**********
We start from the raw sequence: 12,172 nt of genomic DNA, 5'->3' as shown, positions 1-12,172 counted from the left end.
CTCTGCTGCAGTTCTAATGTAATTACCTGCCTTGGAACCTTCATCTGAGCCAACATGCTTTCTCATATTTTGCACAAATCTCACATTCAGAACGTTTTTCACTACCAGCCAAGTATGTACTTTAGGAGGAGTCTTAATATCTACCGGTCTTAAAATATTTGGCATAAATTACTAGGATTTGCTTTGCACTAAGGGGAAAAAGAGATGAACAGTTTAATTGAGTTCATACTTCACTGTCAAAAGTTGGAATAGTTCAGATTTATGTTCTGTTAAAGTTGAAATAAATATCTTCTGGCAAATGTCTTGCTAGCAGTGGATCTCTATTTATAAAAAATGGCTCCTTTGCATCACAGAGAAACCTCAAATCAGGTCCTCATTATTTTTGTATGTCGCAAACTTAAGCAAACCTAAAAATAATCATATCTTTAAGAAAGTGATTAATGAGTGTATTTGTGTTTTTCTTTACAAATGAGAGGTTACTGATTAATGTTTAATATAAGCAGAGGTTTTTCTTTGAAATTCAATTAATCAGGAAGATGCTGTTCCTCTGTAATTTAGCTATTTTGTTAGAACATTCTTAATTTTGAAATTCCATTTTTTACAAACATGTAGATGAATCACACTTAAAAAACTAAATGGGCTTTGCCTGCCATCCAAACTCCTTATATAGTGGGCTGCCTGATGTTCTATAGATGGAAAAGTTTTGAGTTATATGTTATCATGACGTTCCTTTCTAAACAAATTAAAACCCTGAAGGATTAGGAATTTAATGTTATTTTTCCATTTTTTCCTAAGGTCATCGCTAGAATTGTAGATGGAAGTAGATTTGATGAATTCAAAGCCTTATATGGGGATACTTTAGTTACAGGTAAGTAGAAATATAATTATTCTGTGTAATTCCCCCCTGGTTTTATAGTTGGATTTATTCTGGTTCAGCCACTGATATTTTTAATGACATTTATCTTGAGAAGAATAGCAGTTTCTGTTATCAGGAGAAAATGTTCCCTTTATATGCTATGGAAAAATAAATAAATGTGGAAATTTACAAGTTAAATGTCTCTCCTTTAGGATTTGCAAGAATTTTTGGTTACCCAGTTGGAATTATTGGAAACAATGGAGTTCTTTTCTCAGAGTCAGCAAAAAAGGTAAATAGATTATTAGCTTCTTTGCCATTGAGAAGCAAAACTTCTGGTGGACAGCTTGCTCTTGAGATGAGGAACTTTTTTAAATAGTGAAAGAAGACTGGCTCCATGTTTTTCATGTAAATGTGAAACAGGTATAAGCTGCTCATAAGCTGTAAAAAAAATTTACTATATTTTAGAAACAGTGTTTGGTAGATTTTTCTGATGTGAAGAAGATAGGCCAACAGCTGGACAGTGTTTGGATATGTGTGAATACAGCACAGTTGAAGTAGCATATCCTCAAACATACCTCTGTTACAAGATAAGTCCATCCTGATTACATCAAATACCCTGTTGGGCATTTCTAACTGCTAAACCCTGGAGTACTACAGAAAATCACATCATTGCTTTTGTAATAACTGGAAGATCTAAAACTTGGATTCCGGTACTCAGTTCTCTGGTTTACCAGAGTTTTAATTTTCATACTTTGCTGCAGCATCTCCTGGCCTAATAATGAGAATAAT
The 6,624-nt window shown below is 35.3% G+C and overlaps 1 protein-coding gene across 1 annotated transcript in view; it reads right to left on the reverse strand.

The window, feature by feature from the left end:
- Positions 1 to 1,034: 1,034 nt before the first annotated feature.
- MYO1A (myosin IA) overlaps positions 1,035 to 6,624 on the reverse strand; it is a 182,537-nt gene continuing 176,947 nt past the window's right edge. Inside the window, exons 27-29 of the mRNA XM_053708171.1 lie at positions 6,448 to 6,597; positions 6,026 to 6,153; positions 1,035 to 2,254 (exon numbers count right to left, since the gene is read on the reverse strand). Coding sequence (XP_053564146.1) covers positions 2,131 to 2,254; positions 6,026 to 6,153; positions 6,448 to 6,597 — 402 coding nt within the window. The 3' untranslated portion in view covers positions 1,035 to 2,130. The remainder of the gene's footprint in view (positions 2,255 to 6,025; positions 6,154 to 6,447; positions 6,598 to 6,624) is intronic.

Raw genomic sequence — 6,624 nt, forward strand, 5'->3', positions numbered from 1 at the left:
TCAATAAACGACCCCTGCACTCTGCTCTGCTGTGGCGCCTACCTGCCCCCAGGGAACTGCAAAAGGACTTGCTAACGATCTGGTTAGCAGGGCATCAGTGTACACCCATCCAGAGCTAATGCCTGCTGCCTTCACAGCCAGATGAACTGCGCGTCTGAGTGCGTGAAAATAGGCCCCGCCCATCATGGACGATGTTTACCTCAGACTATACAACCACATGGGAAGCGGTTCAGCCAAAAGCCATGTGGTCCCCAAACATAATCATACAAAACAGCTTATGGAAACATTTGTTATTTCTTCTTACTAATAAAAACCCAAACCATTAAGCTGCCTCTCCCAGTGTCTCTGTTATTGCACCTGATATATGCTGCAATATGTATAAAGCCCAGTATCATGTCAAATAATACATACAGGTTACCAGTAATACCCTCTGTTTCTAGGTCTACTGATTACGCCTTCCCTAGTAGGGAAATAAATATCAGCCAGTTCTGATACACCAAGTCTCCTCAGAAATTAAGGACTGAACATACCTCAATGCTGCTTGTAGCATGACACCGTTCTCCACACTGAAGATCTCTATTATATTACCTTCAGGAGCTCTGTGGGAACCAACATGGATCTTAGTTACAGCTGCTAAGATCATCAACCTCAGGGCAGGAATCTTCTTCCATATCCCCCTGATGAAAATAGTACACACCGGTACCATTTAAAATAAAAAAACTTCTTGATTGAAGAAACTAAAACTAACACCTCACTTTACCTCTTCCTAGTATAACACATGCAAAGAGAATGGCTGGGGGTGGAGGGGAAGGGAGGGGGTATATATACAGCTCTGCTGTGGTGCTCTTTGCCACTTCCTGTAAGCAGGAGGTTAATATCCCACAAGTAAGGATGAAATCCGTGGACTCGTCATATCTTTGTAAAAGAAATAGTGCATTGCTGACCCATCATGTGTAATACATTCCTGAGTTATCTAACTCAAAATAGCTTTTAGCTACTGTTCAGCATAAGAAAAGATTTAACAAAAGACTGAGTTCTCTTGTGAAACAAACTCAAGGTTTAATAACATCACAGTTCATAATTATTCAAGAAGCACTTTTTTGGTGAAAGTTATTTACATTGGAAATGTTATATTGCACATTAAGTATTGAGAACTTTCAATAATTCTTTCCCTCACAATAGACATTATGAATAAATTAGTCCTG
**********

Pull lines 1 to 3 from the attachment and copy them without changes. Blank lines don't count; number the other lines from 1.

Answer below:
We start from the raw sequence: 12,172 nt of genomic DNA, 5'->3' as shown, positions 1-12,172 counted from the left end.
CTCTGCTGCAGTTCTAATGTAATTACCTGCCTTGGAACCTTCATCTGAGCCAACATGCTTTCTCATATTTTGCACAAATCTCACATTCAGAACGTTTTTCACTACCAGCCAAGTATGTACTTTAGGAGGAGTCTTAATATCTACCGGTCTTAAAATATTTGGCATAAATTACTAGGATTTGCTTTGCACTAAGGGGAAAAAGAGATGAACAGTTTAATTGAGTTCATACTTCACTGTCAAAAGTTGGAATAGTTCAGATTTATGTTCTGTTAAAGTTGAAATAAATATCTTCTGGCAAATGTCTTGCTAGCAGTGGATCTCTATTTATAAAAAATGGCTCCTTTGCATCACAGAGAAACCTCAAATCAGGTCCTCATTATTTTTGTATGTCGCAAACTTAAGCAAACCTAAAAATAATCATATCTTTAAGAAAGTGATTAATGAGTGTATTTGTGTTTTTCTTTACAAATGAGAGGTTACTGATTAATGTTTAATATAAGCAGAGGTTTTTCTTTGAAATTCAATTAATCAGGAAGATGCTGTTCCTCTGTAATTTAGCTATTTTGTTAGAACATTCTTAATTTTGAAATTCCATTTTTTACAAACATGTAGATGAATCACACTTAAAAAACTAAATGGGCTTTGCCTGCCATCCAAACTCCTTATATAGTGGGCTGCCTGATGTTCTATAGATGGAAAAGTTTTGAGTTATATGTTATCATGACGTTCCTTTCTAAACAAATTAAAACCCTGAAGGATTAGGAATTTAATGTTATTTTTCCATTTTTTCCTAAGGTCATCGCTAGAATTGTAGATGGAAGTAGATTTGATGAATTCAAAGCCTTATATGGGGATACTTTAGTTACAGGTAAGTAGAAATATAATTATTCTGTGTAATTCCCCCCTGGTTTTATAGTTGGATTTATTCTGGTTCAGCCACTGATATTTTTAATGACATTTATCTTGAGAAGAATAGCAGTTTCTGTTATCAGGAGAAAATGTTCCCTTTATATGCTATGGAAAAATAAATAAATGTGGAAATTTACAAGTTAAATGTCTCTCCTTTAGGATTTGCAAGAATTTTTGGTTACCCAGTTGGAATTATTGGAAACAATGGAGTTCTTTTCTCAGAGTCAGCAAAAAAGGTAAATAGATTATTAGCTTCTTTGCCATTGAGAAGCAAAACTTCTGGTGGACAGCTTGCTCTTGAGATGAGGAACTTTTTTAAATAGTGAAAGAAGACTGGCTCCATGTTTTTCATGTAAATGTGAAACAGGTATAAGCTGCTCATAAGCTGTAAAAAAAATTTACTATATTTTAGAAACAGTGTTTGGTAGATTTTTCTGATGTGAAGAAGATAGGCCAACAGCTGGACAGTGTTTGGATATGTGTGAATACAGCACAGTTGAAGTAGCATATCCTCAAACATACCTCTGTTACAAGATAAGTCCATCCTGATTACATCAAATACCCTGTTGGGCATTTCTAACTGCTAAACCCTGGAGTACTACAGAAAATCACATCATTGCTTTTGTAATAACTGGAAGATCTAAAACTTGGATTCCGGTACTCAGTTCTCTGGTTTACCAGAGTTTTAATTTTCATACTTTGCTGCAGCATCTCCTGGCCTAATAATGAGAATAAT
The 6,624-nt window shown below is 35.3% G+C and overlaps 1 protein-coding gene across 1 annotated transcript in view; it reads right to left on the reverse strand.